2. But if the USEPA had done something drastic a year ago the price of gasoline would have soared and the recovery been derailed. The recent electoral rout would have been even worse. Can’t have that.
    3. But now the price of oil is way down and likely to stay down for a while. If USEPA were to issue some tough anti-fracking rules, say in a year or so, the economic impact would be muted. The Greens could say, “Who needs fracking anyway? There’s plenty of oil.”
    4. Furthermore, cheap oil boosts the economy in general. improving the chances that another Democrat will succeed Obama. Again, good for Saudi Arabia as the Democrats in general are pro-Green and anti fossil fuels.
    5. And then in a few years, when oil and gas industry in the US is nicely crippled, it’s safe for OPEC to raise prices again.

    Note the regulatory ratchet effect here. If all these low oil prices did is suppress current high cost oil and gas production and exploration then that could be quickly reversed if and when OPEC raises prices again. But environmental regs, once in place, are never reversed.

    Am I being too conspiratorial here?

    • Andrew Allison

      Your thesis overlooks the fact that for at least the next two years both Houses of Congress will be controlled by the GOP, which has shown itself to be hostile to regulatory, and especially, EPA overreach. Even if there are not enough oil-patch Democrats in Congress to enable overriding a Presidential veto of legislation, Congress has tools at it’s disposal to influence regulation. The Supreme Court, where such regulation as you suggest would inevitably finish up, also appears to be getting a bit concerned about Executive Branch overreach.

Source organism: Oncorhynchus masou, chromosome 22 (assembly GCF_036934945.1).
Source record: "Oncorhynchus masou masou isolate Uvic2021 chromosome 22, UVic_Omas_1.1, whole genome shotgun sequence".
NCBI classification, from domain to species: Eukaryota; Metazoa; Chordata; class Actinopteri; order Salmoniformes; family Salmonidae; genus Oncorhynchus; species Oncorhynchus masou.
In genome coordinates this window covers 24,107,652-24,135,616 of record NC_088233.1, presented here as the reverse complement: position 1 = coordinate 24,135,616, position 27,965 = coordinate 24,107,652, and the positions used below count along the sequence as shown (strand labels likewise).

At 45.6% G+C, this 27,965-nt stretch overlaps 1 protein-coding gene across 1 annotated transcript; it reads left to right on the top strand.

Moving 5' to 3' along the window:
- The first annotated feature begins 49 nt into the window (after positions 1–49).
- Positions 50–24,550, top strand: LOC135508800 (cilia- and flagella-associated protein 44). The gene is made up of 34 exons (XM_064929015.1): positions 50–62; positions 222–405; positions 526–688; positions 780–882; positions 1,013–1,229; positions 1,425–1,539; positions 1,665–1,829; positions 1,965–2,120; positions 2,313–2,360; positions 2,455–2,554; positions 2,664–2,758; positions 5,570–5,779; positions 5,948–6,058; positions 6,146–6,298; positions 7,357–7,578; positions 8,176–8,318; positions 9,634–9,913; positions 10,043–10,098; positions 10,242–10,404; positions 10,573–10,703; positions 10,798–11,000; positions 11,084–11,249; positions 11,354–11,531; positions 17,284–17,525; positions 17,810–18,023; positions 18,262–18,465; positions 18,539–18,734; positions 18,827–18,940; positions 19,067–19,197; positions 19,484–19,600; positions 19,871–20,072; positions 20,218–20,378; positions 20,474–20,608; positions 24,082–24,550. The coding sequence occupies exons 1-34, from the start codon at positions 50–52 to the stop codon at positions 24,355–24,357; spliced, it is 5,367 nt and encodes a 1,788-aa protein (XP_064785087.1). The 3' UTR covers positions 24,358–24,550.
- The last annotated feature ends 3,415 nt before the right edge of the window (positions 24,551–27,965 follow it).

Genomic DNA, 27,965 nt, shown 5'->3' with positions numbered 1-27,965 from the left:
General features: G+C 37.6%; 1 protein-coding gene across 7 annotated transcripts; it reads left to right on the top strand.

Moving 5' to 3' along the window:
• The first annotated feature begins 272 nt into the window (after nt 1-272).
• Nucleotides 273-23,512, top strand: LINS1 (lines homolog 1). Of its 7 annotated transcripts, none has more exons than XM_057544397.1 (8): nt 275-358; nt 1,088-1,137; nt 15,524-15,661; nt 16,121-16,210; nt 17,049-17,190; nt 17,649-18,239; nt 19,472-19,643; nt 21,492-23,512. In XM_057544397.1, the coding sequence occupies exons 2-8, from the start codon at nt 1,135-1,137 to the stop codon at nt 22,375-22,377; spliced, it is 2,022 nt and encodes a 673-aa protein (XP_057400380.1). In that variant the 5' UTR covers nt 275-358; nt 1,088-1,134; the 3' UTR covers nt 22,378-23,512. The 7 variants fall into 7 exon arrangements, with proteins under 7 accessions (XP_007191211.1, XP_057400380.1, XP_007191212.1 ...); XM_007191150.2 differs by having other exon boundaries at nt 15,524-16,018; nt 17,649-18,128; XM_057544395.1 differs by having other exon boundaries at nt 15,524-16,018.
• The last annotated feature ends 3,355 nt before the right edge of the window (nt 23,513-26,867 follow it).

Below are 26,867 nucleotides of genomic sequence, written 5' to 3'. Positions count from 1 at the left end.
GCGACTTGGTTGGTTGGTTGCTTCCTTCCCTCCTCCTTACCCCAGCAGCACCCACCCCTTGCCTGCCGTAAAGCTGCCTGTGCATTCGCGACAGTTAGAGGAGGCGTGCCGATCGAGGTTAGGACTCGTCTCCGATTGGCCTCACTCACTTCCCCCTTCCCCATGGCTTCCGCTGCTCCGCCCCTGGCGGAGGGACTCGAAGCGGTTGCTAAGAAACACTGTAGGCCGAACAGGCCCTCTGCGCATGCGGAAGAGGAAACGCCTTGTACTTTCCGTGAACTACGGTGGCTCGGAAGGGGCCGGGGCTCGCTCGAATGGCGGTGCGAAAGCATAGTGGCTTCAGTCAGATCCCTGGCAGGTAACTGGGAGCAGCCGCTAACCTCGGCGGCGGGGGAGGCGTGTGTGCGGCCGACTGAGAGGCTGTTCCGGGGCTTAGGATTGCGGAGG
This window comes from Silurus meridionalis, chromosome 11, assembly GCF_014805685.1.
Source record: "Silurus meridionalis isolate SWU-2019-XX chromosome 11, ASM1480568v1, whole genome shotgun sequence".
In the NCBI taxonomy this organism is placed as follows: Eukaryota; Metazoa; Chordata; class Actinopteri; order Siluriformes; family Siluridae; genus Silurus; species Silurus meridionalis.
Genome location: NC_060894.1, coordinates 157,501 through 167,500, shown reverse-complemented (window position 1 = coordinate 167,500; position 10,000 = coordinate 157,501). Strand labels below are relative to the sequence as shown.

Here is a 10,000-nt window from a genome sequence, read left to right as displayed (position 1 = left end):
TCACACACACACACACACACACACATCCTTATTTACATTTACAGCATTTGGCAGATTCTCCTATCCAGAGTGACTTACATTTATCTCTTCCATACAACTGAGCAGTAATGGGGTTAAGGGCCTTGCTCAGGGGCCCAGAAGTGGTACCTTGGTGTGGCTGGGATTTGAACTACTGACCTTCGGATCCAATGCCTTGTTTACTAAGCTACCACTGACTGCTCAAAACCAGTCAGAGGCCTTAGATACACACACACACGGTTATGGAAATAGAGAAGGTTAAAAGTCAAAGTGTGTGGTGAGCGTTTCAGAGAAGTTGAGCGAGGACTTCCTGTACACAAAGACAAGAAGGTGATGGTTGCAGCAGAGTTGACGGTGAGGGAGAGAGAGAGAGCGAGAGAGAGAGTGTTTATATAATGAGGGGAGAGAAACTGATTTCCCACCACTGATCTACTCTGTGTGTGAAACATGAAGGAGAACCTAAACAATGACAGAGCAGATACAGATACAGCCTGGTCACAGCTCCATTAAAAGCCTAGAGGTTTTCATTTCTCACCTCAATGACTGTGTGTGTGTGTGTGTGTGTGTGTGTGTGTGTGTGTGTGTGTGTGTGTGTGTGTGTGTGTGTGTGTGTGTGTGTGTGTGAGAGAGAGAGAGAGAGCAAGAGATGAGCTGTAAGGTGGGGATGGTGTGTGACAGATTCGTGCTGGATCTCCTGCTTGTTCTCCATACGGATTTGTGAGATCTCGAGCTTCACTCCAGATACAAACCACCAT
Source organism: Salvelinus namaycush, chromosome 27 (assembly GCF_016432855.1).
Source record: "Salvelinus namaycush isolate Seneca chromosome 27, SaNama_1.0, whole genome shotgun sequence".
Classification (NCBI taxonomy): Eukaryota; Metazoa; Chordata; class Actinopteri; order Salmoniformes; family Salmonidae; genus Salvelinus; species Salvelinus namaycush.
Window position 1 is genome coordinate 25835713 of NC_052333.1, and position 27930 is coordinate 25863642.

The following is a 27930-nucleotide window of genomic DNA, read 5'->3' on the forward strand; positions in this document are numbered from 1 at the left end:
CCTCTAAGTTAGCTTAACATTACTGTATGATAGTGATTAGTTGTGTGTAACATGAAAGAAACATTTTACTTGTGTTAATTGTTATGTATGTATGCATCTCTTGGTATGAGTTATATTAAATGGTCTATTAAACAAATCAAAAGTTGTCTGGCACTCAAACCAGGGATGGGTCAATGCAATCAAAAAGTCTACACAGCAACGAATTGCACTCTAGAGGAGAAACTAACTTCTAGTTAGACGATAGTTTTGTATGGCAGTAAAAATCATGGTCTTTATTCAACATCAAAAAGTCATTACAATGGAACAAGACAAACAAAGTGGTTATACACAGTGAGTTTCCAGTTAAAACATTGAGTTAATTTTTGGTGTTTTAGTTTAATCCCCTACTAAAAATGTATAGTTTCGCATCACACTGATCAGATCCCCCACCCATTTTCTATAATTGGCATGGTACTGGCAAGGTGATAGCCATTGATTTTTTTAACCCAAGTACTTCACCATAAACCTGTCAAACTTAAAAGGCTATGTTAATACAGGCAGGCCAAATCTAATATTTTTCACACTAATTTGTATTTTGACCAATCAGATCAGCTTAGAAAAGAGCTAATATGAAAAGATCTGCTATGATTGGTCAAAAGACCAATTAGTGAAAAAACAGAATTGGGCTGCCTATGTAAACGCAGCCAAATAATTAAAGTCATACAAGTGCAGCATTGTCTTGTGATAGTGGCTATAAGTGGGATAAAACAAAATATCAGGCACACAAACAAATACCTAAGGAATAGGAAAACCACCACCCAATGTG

• S.C. Schwarz

        If only you were correct. Regrettably, regulatory power is in the hands of the EPA and short of amending the Clean Air Act there is nothing Congress can do. Consider how the EPA got into the business of regulating CO2 in the first place. Bush was President and he didn’t want EPA to regulate CO2, so EPA declined. A group of states (see Massachusetts vs USEPA) sued and won, and EPA had to regulate, hence where we are today. If EPA says that fracking exacerbates CO2 emissions, say because of increased methane leakage, and therefore has to be regulated, what can Congress do? And be assured, EPA can always find some tame scientists who will enthusiastically support whatever they want to do.

        • rheddles

          what can Congress do?

          Pass a law stating that CO2 cannot be regulated by EPA.

          • S.C. Schwarz

            Well, that’s another way of saying amend the CAA. First they have to overcome the inevitable filibuster in the Senate, or use the nuclear option. And then they have to elect a Republican president, or, even harder, overrule a presidential veto. But broadly speaking you’re correct: What Congress has to do is pass a law.

    • FriendlyGoat

      I’d call it conflicted. You are already worrying in (4) that cheap oil could boost a Democrat to succeed Obama. Good grief.

© The American Interest LLC 2005-2016 About Us Masthead Submissions Advertise Customer Service